IMAGE:  man with halberd

Of Bill against Bill, Holberd against Holberd, or Holberd against Bill.

FOrasmuch, as the Bill and Holberd, have the selfe same offence and defence, and be of one length: I thought it not good to make two Treatises thereof, because I should be forced to repeat the selfesame thing in both, the which, being superfluous, would breed loathsomenes. I say therefore, that whosoever would handle the Bill or Holberd, which beeing all one, I will name indifferently, by the name of the Holberd, I say, to him that would use them, & strike aswell with the point, as with the edge, which blowes at these weapons are mightie and forcible, it is necessarie, that he consider the difficultie in striking with the point, and the daunger in striking with the edge. That it is difficult to strike with the point, it is most cleere, because the full course of the point, may verie easilie be hindered and tyed, by meanes of so many hookes and forkes which are in the Holberd.

And that it is perilous to strike with the edge, hath bin declared when I intreated of the single Rapier, which perill ought the more to be considered in this weapon, because by meanes of his length, it frameth a greater circle, and therein giveth more time to enter under it.

Therefore no man may safelie handle the Holberd, if first he do not consider these two thinges, the one, (which he may verie hardlie withstand) and that is the thrust, because these hookes and forkes, are properlie belonging unto it, and are impossible to bee untyed and taken away, when a man would the forme being as it is. 2. The peril of the edge blow, may some time be voided, if he be nimble and bold, performing all that in due time, which shall heere be laid down for his instruction.

How to strike with the Holberd.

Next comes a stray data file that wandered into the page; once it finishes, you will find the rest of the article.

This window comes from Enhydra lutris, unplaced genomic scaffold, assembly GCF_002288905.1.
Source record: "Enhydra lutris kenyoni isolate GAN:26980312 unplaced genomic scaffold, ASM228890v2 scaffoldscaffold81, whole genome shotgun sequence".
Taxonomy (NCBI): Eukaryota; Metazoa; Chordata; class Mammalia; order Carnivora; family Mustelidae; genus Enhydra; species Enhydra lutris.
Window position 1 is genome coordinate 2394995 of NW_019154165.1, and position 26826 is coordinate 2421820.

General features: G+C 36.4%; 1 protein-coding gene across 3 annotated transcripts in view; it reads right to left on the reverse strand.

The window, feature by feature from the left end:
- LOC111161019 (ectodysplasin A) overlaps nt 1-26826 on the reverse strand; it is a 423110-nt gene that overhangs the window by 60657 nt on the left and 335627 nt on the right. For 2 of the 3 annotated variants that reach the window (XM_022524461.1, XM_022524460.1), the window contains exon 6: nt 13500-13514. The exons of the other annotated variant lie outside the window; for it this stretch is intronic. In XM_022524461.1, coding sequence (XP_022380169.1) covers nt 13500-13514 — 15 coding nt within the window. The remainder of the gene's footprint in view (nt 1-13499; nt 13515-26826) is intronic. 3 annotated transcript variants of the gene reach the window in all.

IN the handling of this weapon, there shall be framed (by my counsel) no more than one ward, bearing in the hands, for the more suretie in the middle of the staffe. And that ward must be the lowe ward. The hands must be somewhat distant, one from an other, and the point of the weapon directlie towards the enimie, regarding alwaies to place himselfe with the contrarie foote before, to that, which the enimie shall set forth, that is to say: Yf the enimie be before with the left foote, then to stand with his right foote, or contrarie wise. And standing in maner aforesaid, he must alwaies prove & trie (before he be determined to deliver a thrust) to beat off the enimies weapon, which being done, presently deliver a forcible thrust toward the enimie. But because it may lightly so fall out, that in beating off the enimies weapon (the enimie happelie pretending to do the like) the weapons be intangled fast together. Therefore, as soone as it is perceaved that they be grappled fast, standing sure, and firmelie on his feete, he shall increase a pace towardes the enimie, lifting up aloft the enimies weapon, together with his owne by force of the said intangling, and then with the heele, or the blunt end of the Holberd shall strike the enimie in the brest, (for which consideration it should not dislike me, if for that purpose, there be fastned in the said blunt end, a strong and sharpe pike of iron) and as soone as he hath stroken with the said blunt end, (because, by meanes of the said lifting upp, the weapons shall b e now unhooked) and retyring that pace which he had before increased, without removing of his hands, he shall deliver a strong edge blow, which then is verie commodious.